Storytelling and local solutions emerged as key factors spurring action on climate change adaptation during a recent gathering of journalists and government communicators in St. Lucia.
In a part of the world where images of polar bears and ice caps “just don’t resonate locally,” the International Institute for Sustainable Development reports, workshop participants “stressed the need for stories that show local impacts on people’s lives.”
St. Lucia, a small island state in the eastern Caribbean, has seen three major hurricanes in the last decade—Dean in 2007, Tomás in 2010, and the December Trough in 2013. Together, they brought cumulative damage worth more than US$400 million, in a country with US$1.38 billion in GDP last year.
“As climate change will make extreme weather more frequent and intense, journalists said telling individual stories is a powerful way to build awareness about the importance of preparing for extreme weather events,” or to talk about climate impacts on peoples’ everyday lives, IISD notes.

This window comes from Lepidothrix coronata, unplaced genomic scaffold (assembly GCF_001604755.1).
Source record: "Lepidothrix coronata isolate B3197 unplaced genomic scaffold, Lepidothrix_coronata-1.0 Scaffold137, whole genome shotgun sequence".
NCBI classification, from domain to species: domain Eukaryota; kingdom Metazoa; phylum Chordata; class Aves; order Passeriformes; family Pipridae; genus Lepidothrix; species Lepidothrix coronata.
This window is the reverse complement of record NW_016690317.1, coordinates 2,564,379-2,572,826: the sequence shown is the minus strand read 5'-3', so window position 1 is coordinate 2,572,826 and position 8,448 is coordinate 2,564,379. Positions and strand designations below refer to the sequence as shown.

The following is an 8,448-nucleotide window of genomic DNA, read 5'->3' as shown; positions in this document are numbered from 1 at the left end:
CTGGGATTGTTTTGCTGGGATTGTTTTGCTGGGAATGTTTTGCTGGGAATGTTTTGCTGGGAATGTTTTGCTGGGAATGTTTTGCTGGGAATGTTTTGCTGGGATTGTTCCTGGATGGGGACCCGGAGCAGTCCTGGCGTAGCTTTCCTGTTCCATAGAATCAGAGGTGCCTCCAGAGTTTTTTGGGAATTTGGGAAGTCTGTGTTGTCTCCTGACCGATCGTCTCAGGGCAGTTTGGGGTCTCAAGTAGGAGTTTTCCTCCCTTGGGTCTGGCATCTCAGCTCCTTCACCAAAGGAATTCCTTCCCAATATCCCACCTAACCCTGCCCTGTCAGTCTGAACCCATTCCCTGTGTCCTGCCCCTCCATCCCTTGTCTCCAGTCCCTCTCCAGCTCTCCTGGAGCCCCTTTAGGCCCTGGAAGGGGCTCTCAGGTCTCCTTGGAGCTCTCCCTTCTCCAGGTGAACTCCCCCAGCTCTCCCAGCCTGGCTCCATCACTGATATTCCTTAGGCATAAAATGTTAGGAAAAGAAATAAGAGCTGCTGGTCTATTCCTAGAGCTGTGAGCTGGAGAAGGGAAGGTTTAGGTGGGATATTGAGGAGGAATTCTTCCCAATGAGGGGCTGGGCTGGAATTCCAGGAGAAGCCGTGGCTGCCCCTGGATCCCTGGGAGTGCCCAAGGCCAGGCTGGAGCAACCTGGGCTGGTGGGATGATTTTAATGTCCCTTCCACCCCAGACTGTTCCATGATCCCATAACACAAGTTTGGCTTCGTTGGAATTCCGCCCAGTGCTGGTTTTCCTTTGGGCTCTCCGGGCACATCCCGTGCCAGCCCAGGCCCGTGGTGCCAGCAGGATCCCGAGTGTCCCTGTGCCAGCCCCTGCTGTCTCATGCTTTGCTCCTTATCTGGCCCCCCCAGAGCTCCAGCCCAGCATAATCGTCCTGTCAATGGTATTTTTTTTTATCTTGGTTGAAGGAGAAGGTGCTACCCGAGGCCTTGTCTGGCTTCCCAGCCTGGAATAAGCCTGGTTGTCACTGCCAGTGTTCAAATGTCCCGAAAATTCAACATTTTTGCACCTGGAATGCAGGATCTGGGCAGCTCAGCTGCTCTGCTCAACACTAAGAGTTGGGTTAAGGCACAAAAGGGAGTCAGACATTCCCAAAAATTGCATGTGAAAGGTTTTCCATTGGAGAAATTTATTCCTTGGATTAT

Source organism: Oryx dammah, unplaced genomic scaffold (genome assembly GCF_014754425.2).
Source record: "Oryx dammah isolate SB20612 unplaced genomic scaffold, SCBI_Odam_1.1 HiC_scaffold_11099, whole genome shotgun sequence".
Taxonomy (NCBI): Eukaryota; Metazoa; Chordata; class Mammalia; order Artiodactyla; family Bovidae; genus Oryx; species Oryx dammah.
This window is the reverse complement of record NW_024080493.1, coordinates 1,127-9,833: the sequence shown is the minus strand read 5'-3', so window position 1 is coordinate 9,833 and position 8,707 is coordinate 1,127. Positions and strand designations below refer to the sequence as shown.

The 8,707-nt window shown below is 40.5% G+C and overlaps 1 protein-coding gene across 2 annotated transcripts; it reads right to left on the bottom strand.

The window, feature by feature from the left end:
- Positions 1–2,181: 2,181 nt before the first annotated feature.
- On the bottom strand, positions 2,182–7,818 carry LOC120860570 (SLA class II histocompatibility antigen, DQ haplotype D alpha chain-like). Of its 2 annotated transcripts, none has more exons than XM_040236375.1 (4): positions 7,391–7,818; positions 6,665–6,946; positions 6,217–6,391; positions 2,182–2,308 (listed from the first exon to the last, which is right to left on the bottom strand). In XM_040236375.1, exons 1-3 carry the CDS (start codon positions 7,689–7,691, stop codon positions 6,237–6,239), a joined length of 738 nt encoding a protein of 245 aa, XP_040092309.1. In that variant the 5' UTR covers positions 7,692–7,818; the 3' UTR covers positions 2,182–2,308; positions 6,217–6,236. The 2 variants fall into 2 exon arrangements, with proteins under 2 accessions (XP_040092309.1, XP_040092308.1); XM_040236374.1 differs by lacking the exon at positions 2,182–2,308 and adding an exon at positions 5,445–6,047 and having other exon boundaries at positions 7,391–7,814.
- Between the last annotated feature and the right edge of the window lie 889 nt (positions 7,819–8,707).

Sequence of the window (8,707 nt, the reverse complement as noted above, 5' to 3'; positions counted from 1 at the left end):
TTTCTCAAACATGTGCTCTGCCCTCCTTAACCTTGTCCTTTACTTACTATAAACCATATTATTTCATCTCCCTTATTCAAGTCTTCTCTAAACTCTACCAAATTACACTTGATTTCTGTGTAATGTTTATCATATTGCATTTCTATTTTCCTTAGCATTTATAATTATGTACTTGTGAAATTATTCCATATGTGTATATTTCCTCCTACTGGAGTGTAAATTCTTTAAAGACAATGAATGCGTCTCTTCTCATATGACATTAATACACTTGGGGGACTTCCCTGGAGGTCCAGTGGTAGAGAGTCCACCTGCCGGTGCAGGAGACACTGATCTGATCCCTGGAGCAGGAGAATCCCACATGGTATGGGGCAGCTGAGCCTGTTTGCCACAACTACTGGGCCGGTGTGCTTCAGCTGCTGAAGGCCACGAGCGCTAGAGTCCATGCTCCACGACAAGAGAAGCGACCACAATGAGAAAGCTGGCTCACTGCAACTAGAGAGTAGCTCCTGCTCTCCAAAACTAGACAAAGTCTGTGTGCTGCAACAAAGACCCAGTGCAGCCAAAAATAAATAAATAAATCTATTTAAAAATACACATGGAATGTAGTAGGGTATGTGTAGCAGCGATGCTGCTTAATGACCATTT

“Examples include how warmer waters cause fishers to go further from shore in pursuit of mahi-mahi seeking colder water, which impacts their bottom line. Other ideas include focusing on how a warmer climate will increase the risks of mosquito-borne diseases, and how that might affect health and the economy.”
And despite the severity of local impacts, “reporting that emphasizes the negative impacts can cause audiences to feel helpless in the face of climate change,” a couple of participants stressed. One reporter recalled a 2016 story on a solar project designed to counter drought on the island; another talked about focusing on solutions “that encourage Saint Lucians to take action on climate change,” write IISD staffers Christian Ledwell and Damon Vis-Dunbar.
In a news culture where “if it bleeds, it leads,” journalists grappled with the reality that stories on robberies or arrests often get better play than crucial government meetings on climate impacts and solutions.
“Climate change policy stories are often couched in technocratic phrases and acronyms that just don’t pack the same punch as a crime story,” IISD notes. “In pitching stories about climate change policy, it’s vital to think of what journalists need: statistics related to peoples’ livelihoods, success stories from sectors that are tackling climate challenges, and sound bites in plain language that relate to individuals’ experiences.” (h/t to GreenPAC Executive Director Sabrina Bowman for pointing us to this story)